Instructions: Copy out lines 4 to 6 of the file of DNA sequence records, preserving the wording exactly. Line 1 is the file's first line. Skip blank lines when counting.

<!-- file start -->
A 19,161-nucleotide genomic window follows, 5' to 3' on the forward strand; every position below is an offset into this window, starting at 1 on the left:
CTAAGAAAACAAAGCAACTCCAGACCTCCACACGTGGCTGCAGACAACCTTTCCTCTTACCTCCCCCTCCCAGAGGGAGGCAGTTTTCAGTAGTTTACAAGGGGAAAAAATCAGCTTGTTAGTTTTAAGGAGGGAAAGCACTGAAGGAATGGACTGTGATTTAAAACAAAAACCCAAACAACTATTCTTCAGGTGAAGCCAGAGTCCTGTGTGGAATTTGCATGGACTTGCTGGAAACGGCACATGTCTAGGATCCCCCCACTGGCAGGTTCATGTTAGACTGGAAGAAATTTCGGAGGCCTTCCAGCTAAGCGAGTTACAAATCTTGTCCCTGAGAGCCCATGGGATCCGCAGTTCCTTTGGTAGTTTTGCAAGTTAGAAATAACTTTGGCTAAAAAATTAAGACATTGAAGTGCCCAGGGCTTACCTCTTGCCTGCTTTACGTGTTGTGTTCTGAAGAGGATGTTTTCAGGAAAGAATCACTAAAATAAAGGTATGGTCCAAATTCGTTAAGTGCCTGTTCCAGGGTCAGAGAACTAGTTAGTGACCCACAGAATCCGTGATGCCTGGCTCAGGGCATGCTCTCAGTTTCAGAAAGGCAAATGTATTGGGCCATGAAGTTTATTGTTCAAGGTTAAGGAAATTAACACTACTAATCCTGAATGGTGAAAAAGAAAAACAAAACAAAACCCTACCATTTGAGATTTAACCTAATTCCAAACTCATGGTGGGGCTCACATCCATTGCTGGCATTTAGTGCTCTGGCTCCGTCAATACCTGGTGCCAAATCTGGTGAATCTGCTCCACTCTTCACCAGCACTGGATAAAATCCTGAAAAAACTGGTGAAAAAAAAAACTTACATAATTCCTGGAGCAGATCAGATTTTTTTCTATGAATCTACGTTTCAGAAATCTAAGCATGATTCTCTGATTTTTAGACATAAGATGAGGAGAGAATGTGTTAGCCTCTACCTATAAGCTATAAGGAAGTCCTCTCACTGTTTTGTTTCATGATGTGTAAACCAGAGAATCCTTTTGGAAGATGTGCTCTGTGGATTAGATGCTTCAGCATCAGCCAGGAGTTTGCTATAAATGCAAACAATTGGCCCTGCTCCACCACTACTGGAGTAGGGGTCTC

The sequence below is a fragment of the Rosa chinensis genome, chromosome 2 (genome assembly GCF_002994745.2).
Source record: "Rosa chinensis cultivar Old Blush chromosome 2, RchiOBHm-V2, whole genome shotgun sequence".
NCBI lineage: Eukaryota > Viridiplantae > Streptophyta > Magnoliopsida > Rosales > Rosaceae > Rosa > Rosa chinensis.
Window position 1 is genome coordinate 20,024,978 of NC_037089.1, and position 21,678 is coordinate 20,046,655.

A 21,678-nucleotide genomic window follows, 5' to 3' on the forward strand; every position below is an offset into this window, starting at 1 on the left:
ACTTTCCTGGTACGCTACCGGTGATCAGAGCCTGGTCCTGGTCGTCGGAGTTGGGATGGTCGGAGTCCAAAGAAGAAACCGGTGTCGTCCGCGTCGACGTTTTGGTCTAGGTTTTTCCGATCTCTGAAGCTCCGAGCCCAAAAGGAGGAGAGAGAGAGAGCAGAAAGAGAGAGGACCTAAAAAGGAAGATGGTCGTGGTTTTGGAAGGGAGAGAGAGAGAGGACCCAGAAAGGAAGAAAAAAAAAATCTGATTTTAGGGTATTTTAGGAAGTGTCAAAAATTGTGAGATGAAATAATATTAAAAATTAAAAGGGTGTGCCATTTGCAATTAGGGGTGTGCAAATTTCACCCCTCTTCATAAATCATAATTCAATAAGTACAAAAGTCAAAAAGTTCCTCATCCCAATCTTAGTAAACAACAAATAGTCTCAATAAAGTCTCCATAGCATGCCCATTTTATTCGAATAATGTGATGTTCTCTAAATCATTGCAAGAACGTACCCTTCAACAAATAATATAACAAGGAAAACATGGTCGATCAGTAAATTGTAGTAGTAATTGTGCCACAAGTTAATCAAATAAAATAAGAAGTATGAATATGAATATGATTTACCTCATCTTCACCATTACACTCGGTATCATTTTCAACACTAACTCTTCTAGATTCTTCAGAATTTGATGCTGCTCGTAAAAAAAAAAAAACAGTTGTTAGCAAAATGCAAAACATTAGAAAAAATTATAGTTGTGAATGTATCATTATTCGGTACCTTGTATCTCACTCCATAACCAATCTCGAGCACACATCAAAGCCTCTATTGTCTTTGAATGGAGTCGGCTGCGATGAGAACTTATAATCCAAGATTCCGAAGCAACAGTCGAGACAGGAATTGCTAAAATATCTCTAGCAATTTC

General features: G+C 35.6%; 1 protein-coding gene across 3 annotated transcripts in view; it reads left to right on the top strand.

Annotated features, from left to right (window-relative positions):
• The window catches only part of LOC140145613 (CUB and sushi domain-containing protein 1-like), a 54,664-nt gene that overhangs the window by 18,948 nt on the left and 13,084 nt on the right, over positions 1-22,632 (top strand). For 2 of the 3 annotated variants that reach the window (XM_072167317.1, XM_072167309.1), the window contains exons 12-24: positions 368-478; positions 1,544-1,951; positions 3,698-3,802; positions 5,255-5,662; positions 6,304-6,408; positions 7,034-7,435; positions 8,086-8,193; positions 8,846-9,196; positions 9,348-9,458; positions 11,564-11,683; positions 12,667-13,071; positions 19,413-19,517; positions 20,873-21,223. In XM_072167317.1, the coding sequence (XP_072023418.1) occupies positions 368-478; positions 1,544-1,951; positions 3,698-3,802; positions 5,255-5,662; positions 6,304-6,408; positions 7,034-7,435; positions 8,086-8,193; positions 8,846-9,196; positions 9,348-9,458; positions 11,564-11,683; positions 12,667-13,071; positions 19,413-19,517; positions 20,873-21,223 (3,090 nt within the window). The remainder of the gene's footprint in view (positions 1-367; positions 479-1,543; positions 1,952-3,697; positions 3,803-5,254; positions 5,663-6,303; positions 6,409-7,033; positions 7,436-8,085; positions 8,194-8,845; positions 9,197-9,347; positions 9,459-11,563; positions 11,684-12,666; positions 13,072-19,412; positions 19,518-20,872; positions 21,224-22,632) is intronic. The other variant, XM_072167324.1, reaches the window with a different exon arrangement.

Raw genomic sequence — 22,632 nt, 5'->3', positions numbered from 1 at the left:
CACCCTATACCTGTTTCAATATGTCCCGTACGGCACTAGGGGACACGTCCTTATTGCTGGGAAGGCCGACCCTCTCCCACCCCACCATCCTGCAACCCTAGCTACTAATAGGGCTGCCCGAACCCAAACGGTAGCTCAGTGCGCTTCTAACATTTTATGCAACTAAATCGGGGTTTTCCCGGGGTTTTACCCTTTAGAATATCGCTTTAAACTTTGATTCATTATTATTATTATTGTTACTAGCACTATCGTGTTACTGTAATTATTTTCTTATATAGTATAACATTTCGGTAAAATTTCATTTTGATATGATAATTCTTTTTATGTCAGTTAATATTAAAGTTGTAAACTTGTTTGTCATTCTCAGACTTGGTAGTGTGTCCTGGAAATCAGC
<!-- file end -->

Source record: "Rosa chinensis cultivar Old Blush chromosome 2, RchiOBHm-V2, whole genome shotgun sequence".
NCBI lineage: Eukaryota > Viridiplantae > Streptophyta > Magnoliopsida > Rosales > Rosaceae > Rosa > Rosa chinensis.
Window position 1 is genome coordinate 20,024,978 of NC_037089.1, and position 21,678 is coordinate 20,046,655.